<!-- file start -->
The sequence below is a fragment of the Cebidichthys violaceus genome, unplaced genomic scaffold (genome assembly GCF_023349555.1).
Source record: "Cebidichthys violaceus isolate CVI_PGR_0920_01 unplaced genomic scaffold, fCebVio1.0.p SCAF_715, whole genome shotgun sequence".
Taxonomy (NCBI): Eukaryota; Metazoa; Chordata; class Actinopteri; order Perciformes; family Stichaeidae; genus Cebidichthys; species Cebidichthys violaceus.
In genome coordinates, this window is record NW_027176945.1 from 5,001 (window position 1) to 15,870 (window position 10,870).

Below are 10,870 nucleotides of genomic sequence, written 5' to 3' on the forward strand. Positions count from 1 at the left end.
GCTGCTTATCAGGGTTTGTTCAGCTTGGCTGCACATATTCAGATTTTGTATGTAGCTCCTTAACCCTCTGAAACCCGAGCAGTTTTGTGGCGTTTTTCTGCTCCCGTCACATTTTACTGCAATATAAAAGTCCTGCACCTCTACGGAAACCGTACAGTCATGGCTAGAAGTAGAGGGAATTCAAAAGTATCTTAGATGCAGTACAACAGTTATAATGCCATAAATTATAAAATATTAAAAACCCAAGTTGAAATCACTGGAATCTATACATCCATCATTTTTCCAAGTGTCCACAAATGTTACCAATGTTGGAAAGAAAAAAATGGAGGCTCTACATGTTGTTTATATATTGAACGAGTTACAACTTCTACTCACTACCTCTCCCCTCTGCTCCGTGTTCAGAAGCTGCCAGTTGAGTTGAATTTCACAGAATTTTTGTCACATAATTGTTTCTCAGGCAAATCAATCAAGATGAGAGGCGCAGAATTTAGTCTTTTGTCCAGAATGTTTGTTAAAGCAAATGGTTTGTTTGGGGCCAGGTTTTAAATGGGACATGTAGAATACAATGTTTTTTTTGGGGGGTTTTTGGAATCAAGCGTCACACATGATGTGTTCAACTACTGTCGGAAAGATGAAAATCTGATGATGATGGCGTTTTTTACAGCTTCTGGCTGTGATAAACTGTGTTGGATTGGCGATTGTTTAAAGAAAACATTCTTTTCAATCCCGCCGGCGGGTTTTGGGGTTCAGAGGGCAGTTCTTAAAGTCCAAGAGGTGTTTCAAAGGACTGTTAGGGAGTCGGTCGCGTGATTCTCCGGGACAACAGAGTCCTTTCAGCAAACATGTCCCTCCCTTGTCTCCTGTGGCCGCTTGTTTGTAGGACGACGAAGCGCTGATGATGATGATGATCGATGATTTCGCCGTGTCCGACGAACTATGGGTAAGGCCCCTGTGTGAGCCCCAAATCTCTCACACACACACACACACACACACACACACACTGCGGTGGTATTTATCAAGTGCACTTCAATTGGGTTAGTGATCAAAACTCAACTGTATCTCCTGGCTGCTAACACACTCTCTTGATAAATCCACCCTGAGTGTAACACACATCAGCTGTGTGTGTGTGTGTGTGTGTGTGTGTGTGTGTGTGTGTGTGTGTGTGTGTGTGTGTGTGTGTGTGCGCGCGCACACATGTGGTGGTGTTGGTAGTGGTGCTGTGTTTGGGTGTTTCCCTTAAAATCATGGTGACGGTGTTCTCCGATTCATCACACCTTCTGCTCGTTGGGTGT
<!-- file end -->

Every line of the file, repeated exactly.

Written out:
The sequence below is a fragment of the Cebidichthys violaceus genome, unplaced genomic scaffold (genome assembly GCF_023349555.1).
Source record: "Cebidichthys violaceus isolate CVI_PGR_0920_01 unplaced genomic scaffold, fCebVio1.0.p SCAF_715, whole genome shotgun sequence".
Taxonomy (NCBI): Eukaryota; Metazoa; Chordata; class Actinopteri; order Perciformes; family Stichaeidae; genus Cebidichthys; species Cebidichthys violaceus.
In genome coordinates, this window is record NW_027176945.1 from 5,001 (window position 1) to 15,870 (window position 10,870).

Below are 10,870 nucleotides of genomic sequence, written 5' to 3' on the forward strand. Positions count from 1 at the left end.
GCTGCTTATCAGGGTTTGTTCAGCTTGGCTGCACATATTCAGATTTTGTATGTAGCTCCTTAACCCTCTGAAACCCGAGCAGTTTTGTGGCGTTTTTCTGCTCCCGTCACATTTTACTGCAATATAAAAGTCCTGCACCTCTACGGAAACCGTACAGTCATGGCTAGAAGTAGAGGGAATTCAAAAGTATCTTAGATGCAGTACAACAGTTATAATGCCATAAATTATAAAATATTAAAAACCCAAGTTGAAATCACTGGAATCTATACATCCATCATTTTTCCAAGTGTCCACAAATGTTACCAATGTTGGAAAGAAAAAAATGGAGGCTCTACATGTTGTTTATATATTGAACGAGTTACAACTTCTACTCACTACCTCTCCCCTCTGCTCCGTGTTCAGAAGCTGCCAGTTGAGTTGAATTTCACAGAATTTTTGTCACATAATTGTTTCTCAGGCAAATCAATCAAGATGAGAGGCGCAGAATTTAGTCTTTTGTCCAGAATGTTTGTTAAAGCAAATGGTTTGTTTGGGGCCAGGTTTTAAATGGGACATGTAGAATACAATGTTTTTTTTGGGGGGTTTTTGGAATCAAGCGTCACACATGATGTGTTCAACTACTGTCGGAAAGATGAAAATCTGATGATGATGGCGTTTTTTACAGCTTCTGGCTGTGATAAACTGTGTTGGATTGGCGATTGTTTAAAGAAAACATTCTTTTCAATCCCGCCGGCGGGTTTTGGGGTTCAGAGGGCAGTTCTTAAAGTCCAAGAGGTGTTTCAAAGGACTGTTAGGGAGTCGGTCGCGTGATTCTCCGGGACAACAGAGTCCTTTCAGCAAACATGTCCCTCCCTTGTCTCCTGTGGCCGCTTGTTTGTAGGACGACGAAGCGCTGATGATGATGATGATCGATGATTTCGCCGTGTCCGACGAACTATGGGTAAGGCCCCTGTGTGAGCCCCAAATCTCTCACACACACACACACACACACACACACACACTGCGGTGGTATTTATCAAGTGCACTTCAATTGGGTTAGTGATCAAAACTCAACTGTATCTCCTGGCTGCTAACACACTCTCTTGATAAATCCACCCTGAGTGTAACACACATCAGCTGTGTGTGTGTGTGTGTGTGTGTGTGTGTGTGTGTGTGTGTGTGTGTGTGTGTGTGTGTGTGTGTGCGCGCGCACACATGTGGTGGTGTTGGTAGTGGTGCTGTGTTTGGGTGTTTCCCTTAAAATCATGGTGACGGTGTTCTCCGATTCATCACACCTTCTGCTCGTTGGGTGT